The militarization of the police in Ferguson, Missouri, has contributed, some say, to an inappropriate use of force against peaceful protestors. How did the police acquire all that military gear?
Some of the military equipment used by police came from the Department of Defense's 1033 program, which provides law enforcement with used military equipment. The program initially began in 1990 and was intended for use in the war on drugs.
After the Sept. 11, 2001 terrorist attacks, local law enforcement authorities began applying for and receiving grants to purchase military hardware that was ostensibly to be used to fight terrorists. According to The Wall Street Journal, those grants have been worth $35 billion in total, $500 million in 2011 alone, with most of that money going to purchase military gear.
Soon after the August 9 shooting of Michael Brown, some residents began protesting what they believed to be an inappropriate use of force. Some of the protests led to riots and looting. In response, the St. Louis County police force brought out their military equipment, such as body armor, assault rifles, gas masks and armored personnel carriers.
The show of force made a tense situation more tense. But it was not just the equipment; it was the tactics as well. Even peaceful protestors and reporters were fired upon with tear gas and rubber bullets, and jailed.
Some have argued that the military tools were at least partly to blame.
"When heavy military equipment is taken from its original context and placed in the hands of a domestic law-enforcement agency with little training in wartime scenarios, it becomes nothing more than an instrument of intimidation. It simply has no other purpose. Wearing jungle camouflage in an urban setting, pointing guns at civilians, driving around pointlessly in an armored personnel carrier — all of these egregiously violate military best practices. This is playing soldier dress-up to scare the pants off the locals — except the guns are real," Ryan Cooper wrote for The Week.
Groups across the political spectrum have, for many years, warned about the militarization of America's police forces.
In August 2012, for instance, Evan Bernick, a visiting legal fellow at The Heritage Foundation, a conservative think tank, wrote an issue brief called, "Overmilitarization: Why Law Enforcement Needs to Scale Down Its Use of Military Hardware and Tactics." And in June of this year the American Civil Liberties Union issued a report called, "War Comes Home: The Excessive Militarization of American Policing."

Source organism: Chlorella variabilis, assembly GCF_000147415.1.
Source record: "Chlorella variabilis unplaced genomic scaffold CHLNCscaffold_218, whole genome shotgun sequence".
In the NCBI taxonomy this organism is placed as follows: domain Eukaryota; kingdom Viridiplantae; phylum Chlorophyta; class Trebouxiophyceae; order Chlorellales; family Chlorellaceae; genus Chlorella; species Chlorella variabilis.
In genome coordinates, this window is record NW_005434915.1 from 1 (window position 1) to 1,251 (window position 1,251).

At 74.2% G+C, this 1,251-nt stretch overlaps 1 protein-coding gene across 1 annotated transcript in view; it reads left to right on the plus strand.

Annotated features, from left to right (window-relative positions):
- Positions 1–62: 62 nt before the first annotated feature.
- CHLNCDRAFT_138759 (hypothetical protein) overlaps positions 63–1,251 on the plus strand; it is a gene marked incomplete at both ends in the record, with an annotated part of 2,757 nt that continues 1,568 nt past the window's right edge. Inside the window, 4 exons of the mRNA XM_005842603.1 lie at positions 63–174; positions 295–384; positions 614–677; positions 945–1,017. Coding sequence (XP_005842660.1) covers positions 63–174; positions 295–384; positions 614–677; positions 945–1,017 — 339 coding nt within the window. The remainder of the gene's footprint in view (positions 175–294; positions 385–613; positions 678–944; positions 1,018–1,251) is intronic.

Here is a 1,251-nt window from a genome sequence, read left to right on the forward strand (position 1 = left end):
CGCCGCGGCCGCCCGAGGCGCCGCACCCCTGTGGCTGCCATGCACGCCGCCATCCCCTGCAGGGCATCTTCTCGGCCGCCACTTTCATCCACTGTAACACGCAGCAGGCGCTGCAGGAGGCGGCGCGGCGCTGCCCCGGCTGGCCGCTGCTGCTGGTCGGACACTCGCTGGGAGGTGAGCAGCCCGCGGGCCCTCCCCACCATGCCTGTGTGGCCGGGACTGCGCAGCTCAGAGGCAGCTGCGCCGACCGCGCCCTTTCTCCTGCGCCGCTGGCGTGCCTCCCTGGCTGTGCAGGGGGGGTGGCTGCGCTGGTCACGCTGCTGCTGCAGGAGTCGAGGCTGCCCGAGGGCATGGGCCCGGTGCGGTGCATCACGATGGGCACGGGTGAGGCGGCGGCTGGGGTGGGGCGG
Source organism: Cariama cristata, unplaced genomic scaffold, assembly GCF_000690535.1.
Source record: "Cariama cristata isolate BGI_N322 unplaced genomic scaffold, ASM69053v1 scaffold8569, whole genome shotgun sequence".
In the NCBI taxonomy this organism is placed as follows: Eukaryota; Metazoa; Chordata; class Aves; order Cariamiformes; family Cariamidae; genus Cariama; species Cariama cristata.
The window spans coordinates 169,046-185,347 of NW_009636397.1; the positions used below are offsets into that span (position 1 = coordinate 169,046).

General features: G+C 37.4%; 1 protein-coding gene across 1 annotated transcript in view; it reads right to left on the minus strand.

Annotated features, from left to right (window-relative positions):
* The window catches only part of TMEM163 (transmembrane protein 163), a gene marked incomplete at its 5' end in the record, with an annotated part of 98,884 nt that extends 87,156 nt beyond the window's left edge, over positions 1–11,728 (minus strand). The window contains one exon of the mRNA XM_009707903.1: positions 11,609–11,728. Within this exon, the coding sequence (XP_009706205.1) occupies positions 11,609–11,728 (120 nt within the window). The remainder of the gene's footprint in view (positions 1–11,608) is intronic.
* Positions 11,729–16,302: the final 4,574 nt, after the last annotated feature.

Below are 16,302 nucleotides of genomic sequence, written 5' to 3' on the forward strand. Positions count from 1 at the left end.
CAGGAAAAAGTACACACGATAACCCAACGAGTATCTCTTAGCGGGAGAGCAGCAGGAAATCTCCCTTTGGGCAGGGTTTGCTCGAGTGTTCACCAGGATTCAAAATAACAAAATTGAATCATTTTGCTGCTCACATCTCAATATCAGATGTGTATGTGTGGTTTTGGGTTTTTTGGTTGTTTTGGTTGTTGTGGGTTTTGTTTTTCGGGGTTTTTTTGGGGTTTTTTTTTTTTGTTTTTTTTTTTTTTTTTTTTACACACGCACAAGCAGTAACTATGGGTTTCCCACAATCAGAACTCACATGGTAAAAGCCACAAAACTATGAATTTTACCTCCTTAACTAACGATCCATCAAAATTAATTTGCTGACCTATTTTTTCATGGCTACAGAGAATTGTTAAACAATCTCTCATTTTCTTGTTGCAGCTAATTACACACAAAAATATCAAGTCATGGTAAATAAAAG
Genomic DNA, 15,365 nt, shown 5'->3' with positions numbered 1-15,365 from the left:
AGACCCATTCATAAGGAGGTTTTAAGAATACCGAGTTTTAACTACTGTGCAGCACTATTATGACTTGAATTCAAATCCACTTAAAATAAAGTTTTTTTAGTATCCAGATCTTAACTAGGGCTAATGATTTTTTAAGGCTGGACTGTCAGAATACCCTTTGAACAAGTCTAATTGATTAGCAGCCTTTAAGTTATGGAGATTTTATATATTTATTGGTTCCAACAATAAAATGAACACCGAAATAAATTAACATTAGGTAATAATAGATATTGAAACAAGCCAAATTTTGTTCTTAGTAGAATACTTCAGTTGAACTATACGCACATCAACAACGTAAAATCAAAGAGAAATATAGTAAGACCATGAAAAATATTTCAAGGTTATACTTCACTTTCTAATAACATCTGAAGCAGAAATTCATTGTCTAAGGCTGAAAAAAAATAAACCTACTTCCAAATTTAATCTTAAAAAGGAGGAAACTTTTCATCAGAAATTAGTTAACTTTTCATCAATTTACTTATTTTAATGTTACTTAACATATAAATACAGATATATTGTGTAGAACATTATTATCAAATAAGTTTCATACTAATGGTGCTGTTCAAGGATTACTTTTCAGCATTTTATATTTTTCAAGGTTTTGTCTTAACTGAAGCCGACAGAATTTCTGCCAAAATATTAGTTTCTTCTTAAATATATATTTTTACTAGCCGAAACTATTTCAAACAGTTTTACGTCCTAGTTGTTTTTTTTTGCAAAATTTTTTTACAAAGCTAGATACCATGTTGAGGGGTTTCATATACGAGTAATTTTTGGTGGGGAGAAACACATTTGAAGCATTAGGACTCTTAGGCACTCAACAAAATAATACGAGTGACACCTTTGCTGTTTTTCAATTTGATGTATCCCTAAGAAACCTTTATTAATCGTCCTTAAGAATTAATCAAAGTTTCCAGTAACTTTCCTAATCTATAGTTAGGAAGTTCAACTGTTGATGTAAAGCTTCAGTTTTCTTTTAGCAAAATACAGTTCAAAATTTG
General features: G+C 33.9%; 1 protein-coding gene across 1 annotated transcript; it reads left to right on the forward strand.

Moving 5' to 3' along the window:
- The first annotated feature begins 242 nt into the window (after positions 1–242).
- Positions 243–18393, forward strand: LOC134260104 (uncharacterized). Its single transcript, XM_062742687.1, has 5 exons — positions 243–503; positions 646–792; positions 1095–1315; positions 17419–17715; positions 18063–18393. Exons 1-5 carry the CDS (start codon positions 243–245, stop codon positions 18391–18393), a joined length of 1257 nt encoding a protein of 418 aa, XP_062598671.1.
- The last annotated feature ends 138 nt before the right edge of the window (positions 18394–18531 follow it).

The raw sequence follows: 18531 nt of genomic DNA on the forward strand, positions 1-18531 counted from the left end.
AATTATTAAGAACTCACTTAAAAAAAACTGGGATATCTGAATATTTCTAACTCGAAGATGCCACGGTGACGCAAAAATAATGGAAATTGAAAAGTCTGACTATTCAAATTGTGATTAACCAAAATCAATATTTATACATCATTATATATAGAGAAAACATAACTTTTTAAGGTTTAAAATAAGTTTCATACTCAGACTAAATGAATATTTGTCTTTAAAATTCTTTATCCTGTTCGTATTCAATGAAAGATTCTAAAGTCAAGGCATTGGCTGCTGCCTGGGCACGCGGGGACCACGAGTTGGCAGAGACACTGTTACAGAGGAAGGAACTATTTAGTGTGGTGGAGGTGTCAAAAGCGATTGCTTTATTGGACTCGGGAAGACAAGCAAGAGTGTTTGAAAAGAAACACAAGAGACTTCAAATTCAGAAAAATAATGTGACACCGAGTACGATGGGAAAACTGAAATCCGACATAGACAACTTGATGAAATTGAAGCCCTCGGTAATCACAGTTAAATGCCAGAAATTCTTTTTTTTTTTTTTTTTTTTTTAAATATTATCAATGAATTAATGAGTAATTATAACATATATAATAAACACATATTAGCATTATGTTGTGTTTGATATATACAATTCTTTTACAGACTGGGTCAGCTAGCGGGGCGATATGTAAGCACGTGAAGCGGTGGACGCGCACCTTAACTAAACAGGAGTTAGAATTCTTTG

In October 2013, Michael Shank and Elizabeth Beavers of the Friends Committee on National Legislation, a Quaker public policy group, warned of the dangers of providing military equipment to police in a Reuters op-ed.
"Unless Americans want their towns patrolled by armored military vehicles, their skies humming with drones, and their local police officers equipped with assault weapons, they should encourage Congress to scale the program back promptly," they wrote.
The events in Ferguson have led to even greater scrutiny and public awareness of police militarization.
On Thursday, U.S. Sen. Rand Paul, R-Kentucky, wrote an op-ed for Time calling for the demilitarization of the police in light of the incidents in Ferguson.
"Washington has incentivized the militarization of local police precincts by using federal dollars to help municipal governments build what are essentially small armies — where police departments compete to acquire military gear that goes far beyond what most of Americans think of as law enforcement," he wrote.
U.S. Rep. Hank Johnson, D-Georgia, has already said that he will introduce a bill to limit the 1033 program when Congress returns from recess in September. .
The House already voted on a similar measure in June. The vote, an amendment to H.R. 4435, only received 62 supporters.
The amendment was sponsored by Rep. Alan Grayson, D-Florida, one of the more liberal members, but also had the support of 19 Republicans. The leaders of both parties voted against it. Maplight.org found that representatives who opposed Grayson's amendment received, on average, 73 percent more campaign money from the defense industry than those who voted for it.
With heightened public awareness of the issue of police militarization, a congressional response will likely get more support in the future.